Skip to main content
Login | Suomeksi | På svenska | In English

Browsing by Subject "neprilysin (NEP)"

Sort by: Order: Results:

  • Suominen, Laura (2020)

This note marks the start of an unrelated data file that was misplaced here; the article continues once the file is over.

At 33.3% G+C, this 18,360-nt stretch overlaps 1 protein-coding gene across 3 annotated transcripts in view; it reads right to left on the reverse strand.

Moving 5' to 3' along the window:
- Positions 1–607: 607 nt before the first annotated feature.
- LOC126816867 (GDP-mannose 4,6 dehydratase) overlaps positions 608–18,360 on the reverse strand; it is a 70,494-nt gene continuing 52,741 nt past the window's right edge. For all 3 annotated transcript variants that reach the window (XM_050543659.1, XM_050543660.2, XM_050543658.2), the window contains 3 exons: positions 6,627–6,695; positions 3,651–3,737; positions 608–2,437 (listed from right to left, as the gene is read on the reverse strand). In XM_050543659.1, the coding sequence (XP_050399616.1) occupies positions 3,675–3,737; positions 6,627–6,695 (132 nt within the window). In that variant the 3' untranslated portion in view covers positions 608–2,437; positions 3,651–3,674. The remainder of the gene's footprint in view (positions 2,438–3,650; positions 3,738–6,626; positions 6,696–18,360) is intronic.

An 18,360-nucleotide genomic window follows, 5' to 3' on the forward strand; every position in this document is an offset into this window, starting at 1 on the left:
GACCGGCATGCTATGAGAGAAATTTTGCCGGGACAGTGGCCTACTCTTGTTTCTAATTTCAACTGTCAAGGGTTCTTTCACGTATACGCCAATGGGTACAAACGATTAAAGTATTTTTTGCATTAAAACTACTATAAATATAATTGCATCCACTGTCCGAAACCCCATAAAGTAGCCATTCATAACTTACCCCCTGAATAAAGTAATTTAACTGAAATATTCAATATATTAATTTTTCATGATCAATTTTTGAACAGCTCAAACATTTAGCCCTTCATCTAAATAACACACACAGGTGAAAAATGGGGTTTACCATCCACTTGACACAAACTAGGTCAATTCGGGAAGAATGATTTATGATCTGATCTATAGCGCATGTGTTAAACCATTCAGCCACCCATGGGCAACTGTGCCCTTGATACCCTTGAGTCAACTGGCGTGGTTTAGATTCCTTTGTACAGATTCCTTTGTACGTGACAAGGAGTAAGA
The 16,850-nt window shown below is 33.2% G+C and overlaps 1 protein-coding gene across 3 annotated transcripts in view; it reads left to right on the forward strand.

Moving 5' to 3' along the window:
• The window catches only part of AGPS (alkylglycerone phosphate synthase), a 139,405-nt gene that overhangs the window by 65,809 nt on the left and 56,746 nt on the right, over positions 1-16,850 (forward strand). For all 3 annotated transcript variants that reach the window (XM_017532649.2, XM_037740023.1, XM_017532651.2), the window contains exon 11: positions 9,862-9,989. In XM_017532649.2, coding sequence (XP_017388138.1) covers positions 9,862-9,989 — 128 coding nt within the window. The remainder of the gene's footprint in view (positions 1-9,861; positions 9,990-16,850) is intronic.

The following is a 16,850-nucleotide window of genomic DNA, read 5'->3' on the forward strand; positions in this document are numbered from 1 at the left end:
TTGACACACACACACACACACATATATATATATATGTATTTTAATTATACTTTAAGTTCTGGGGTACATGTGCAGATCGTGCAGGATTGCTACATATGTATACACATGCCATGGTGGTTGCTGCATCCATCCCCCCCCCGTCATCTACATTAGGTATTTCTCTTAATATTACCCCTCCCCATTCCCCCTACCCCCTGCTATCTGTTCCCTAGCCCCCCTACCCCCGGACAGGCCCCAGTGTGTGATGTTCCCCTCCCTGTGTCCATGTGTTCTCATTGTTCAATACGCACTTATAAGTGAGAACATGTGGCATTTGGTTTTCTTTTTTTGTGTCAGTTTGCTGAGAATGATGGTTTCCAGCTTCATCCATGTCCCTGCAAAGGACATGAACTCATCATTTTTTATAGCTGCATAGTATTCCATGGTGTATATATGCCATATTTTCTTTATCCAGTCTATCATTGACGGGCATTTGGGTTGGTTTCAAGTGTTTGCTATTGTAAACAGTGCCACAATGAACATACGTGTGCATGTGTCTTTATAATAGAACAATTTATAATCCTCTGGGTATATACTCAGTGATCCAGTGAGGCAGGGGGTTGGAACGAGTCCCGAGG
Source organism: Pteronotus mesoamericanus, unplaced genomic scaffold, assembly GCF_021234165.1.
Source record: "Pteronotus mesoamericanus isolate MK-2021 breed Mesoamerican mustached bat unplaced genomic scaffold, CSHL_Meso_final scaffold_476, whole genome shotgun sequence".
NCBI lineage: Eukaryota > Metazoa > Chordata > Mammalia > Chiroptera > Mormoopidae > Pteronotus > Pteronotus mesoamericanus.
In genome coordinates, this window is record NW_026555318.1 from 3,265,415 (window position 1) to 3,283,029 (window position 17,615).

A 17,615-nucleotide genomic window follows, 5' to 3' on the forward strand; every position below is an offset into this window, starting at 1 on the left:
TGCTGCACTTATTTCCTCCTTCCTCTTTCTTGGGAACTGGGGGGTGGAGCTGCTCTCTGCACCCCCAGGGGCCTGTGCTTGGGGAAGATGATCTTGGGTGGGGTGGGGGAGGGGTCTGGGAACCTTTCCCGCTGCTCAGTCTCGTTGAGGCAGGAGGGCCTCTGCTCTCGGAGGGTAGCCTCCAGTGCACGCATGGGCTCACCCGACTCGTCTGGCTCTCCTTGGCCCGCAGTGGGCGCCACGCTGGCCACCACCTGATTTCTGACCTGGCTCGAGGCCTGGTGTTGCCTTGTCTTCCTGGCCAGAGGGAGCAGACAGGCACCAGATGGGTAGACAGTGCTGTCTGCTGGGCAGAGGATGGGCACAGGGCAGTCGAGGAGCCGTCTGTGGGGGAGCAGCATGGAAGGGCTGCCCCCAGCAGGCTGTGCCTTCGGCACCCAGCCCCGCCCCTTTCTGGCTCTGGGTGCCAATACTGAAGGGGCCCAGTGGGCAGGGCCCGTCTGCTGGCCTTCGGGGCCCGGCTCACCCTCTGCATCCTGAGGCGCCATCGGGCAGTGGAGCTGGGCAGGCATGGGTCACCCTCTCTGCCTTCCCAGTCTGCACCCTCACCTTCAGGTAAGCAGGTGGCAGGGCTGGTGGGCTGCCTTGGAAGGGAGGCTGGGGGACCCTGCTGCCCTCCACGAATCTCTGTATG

Background: Alzheimer’s disease (AD) is a worldwide challenge for health care professionals and researchers. Every year, AD causes dementia for millions of patients. No preventive or curative medication is available despite continuous research. Amyloid-beta (Aβ) deposits in brain are one of the main pathological findings in AD. Accumulating Aβ peptides are thought to be the reason behind further disease progression. If the Aβ accumulation could be restricted or Aβ degradation increased their toxic effects would be prevented. Soluble oligomers and protofibrils are the most toxic species of Aβ. Most of the Aβ targeting drugs developed so far have not specifically targeted these toxic species. Neprilysin (NEP) is a major Aβ degrading enzyme that targets mostly the smallest species (monomers and dimers) of Aβ. Another common challenge for protein drugs has been passing the blood-brain barrier (BBB). Different strategies, such as utilising transferrin receptor (TfR) mediated transcytosis, have been studied for drug transport. For example, a rat anti-mouse TfR antibody, 8D3, or its fragments can be used for drug transportation. Objectives: To produce a recombinant protein, sNEP-scFv8D3, combining soluble NEP and single chain variable fragment of 8D3. Testing its ability to degrade different species and isoforms of Aβ in vitro and study in vivo brain uptake. Evaluate whether it is a promising model for future AD treatments. Methods: The recombinant protein was expressed in Expi293 cells and purified with affinity chromatography. The TfR binding was studied with TfR ELISA and enzymatic activity with MCA assay. Aβ ELISA was used for determining the Aβ degradation. Recombinant protein was compared to sNEP. In in vivo studies the brain uptake and blood half-life of radiolabeled sNEP-scFv8D3 of were studied on NLGF mice. Immunohistochemical analyses of brain cryo sections were done to evaluate the co-localisation of Aβ aggregates and sNEP-scFv8D3. Results and discussion: sNEP-scFv8D3 bound to TfR and showed similar enzymatic activity as sNEP. Both sNEP-scFv8D3 and sNEP were able to degrade monomeric Aβ-40 and Aβ-42 but no significant effect was seen on larger aggregates. In mice brain, sNEP-scFv8D3 was detected in same areas as Aβ aggregates. Compared to sNEP, our recombinant protein had better brain uptake. The blood half-life of sNEP-scFv8D3 was approximately 9.5 h and it was cleared fast from the brain. Already 6 h post injection, levels in the brain had dropped more than by half. Further studies are needed to determine whether sNEP-scFv8D3 is effectively transported across the BBB and if it can reduce brain Aβ levels in vivo. Conclusions: In the future, sNEP-scFv8D3 or its improved version could be used at the earliest stages of AD to prevent disease progression. Since sNEP-scFv8D3 degrades only small Aβ aggregates it could be combined with another drug targeting larger oligomers. Together they would decrease the total Aβ deposition in brain.